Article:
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Review: XFX R7950 Black Edition Double Dissipation graphics card

by Tarinder Sandhu on 31 January 2012, 05:15 4.0

Tags: XFX (HKG:1079)

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Enter, first contender

AMD pushed back the Radeon HD 7950 3GB GPU launch a few weeks to enable partners to have plentiful stock in the channel. The slight lull between 'Tahiti' cards also provides an opportunity for add-in board (AIB) companies to release custom designs, complete with bountiful overclocking, if our reference card results are anything to go by.

 

In concert with the reference review, first up for us is XFX. Don't be surprised if the card looks familiar to you; it's the same cooler as found on the 7970 Double Dissipation model.

In a nutshell, the cooler doesn't enclose the underlying heatpipe-assisted heatsink. Rather, it's left to float over it, leaving plenty of room for air to circulate around the card. XFX reckons this setup provides superior airflow venting through the card rather than channeling it all out of the back, as is the case with most modern high-end GPUs.

The PCB itself is similar, though not identical, to the reference card's; it's a touch shorter but the overhang of the heatsink makes this card practically the same size, coming in at 11in long. This particular version is known as a Black Edition, where there's been generous overclocking for both the core and memory, and this bad boy chimes in at 900MHz core and 5,500MHz memory, almost matching Radeon HD 7970 speeds and well above what AMD mandates for a basic HD 7950.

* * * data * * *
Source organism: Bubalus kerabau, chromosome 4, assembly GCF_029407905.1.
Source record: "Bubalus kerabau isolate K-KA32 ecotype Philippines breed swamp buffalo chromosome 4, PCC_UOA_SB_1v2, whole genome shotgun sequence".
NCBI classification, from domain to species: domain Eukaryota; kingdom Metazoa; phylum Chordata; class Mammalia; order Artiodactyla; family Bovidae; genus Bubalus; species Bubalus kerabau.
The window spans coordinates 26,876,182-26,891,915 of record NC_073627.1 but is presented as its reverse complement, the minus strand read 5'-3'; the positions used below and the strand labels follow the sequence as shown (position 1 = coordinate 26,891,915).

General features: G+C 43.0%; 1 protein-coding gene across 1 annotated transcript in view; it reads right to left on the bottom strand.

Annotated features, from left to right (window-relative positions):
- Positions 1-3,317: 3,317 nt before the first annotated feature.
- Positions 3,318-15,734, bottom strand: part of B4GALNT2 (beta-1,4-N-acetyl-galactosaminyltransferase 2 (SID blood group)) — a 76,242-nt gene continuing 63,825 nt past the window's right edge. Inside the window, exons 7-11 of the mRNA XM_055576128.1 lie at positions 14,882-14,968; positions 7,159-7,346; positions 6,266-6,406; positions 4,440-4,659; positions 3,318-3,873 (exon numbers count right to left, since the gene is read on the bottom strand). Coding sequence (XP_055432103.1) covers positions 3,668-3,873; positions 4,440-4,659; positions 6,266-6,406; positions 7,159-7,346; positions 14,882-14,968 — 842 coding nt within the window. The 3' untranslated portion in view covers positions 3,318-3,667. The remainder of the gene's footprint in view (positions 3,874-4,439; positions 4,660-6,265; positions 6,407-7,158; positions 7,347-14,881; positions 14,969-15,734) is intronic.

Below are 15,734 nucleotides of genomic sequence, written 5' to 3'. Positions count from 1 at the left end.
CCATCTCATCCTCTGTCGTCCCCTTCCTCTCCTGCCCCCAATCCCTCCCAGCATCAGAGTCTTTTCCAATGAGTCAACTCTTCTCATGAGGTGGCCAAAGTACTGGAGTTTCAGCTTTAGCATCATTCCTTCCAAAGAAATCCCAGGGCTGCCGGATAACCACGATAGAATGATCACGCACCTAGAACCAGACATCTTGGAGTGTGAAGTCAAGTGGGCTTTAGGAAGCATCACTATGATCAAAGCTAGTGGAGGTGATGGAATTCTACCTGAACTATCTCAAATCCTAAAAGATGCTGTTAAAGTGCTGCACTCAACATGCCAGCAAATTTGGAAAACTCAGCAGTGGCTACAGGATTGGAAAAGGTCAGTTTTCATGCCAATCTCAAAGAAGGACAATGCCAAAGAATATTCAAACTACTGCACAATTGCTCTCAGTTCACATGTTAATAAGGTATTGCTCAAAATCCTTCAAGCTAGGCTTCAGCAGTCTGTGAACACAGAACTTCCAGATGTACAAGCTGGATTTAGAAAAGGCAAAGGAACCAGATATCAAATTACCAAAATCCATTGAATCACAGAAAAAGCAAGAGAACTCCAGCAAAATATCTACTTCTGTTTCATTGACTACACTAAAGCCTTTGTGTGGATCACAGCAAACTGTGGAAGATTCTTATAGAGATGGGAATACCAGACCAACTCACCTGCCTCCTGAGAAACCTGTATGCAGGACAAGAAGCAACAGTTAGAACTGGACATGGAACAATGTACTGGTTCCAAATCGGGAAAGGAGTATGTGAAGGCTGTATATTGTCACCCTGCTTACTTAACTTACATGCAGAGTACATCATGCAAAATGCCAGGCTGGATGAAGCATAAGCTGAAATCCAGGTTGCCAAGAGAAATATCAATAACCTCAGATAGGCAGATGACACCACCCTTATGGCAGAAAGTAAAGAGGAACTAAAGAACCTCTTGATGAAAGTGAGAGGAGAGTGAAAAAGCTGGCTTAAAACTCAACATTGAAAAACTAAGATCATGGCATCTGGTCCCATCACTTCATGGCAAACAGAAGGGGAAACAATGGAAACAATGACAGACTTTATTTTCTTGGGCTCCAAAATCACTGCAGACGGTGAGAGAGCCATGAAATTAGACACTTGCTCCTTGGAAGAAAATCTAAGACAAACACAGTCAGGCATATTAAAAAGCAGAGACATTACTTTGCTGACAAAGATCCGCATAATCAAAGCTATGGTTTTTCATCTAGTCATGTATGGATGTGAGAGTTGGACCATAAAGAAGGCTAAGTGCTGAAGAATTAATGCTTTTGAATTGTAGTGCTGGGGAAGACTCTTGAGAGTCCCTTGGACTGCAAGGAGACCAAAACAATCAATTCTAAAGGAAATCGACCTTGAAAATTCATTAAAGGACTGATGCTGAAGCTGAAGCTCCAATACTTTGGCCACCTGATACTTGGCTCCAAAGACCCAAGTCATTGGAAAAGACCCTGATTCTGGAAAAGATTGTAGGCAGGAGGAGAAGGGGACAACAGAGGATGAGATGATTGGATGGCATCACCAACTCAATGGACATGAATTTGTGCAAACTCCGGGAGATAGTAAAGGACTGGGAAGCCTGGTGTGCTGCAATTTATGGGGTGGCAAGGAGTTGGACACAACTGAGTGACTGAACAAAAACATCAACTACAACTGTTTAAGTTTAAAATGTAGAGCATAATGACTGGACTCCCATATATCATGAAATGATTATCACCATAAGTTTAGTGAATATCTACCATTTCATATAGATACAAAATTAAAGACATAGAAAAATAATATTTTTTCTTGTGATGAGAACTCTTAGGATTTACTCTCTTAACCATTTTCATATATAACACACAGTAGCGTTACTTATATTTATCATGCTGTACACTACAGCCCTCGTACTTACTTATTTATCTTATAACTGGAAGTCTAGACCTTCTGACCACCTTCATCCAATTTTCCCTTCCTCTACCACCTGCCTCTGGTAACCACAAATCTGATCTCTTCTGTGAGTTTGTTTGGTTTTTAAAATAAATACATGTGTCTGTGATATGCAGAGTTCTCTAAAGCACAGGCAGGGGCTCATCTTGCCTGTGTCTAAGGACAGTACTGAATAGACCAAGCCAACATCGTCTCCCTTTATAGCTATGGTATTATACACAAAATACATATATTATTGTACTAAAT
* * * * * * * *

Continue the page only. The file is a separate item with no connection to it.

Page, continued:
Even though XFX has given it a frequency makeover, the reference-like PCB means there are two six-pin PCIe connectors, rather than the 6+8 on the HD 7970. Two CrossFire fingers and a BIOS-toggling switch are present, naturally, so any differentiation will be down to two factors: the speed-up from the higher frequencies and any noise/temperature benefits of this twin-fan cooler.

The itty-bitty BIOS switch is actually useful on this model. You see, XFX ships the card with a BIOS that puts more focus on reducing noise than on super-low temperatures. This Standard Gamer Profile BIOS makes the fans run at around 40 per cent of maximum when the GPU's at 70°C, which is about as high as it goes for general gameplay. A second BIOS, dubbed Enthusiast, is available once the purchaser registers with XFX's 5-star program. This BIOS changes the fan profile to run at around 65 per cent when at the same 70°C, putting performance ahead of noise - you would need to overvolt the card to hit such a temperature, mind.. There are no changes to the default voltage, however. One can install the Enthusiast BIOS in the second switch position and use it when pushing the frequencies further.

 

Like AMD's own card, the four digital outputs are contained on the lower section, thereby enabling a smoother passage of hot air to escape through the rear.

XFX has informed us that this top-of-the-range Radeon HD 7950 3GB will ship with a £65 premium over a bone-stock, reference-like card. Therefore set to arrive at retailers for around £415, fitting between the cheapest HD 7950 and HD 7970s, let's see if performance stacks up.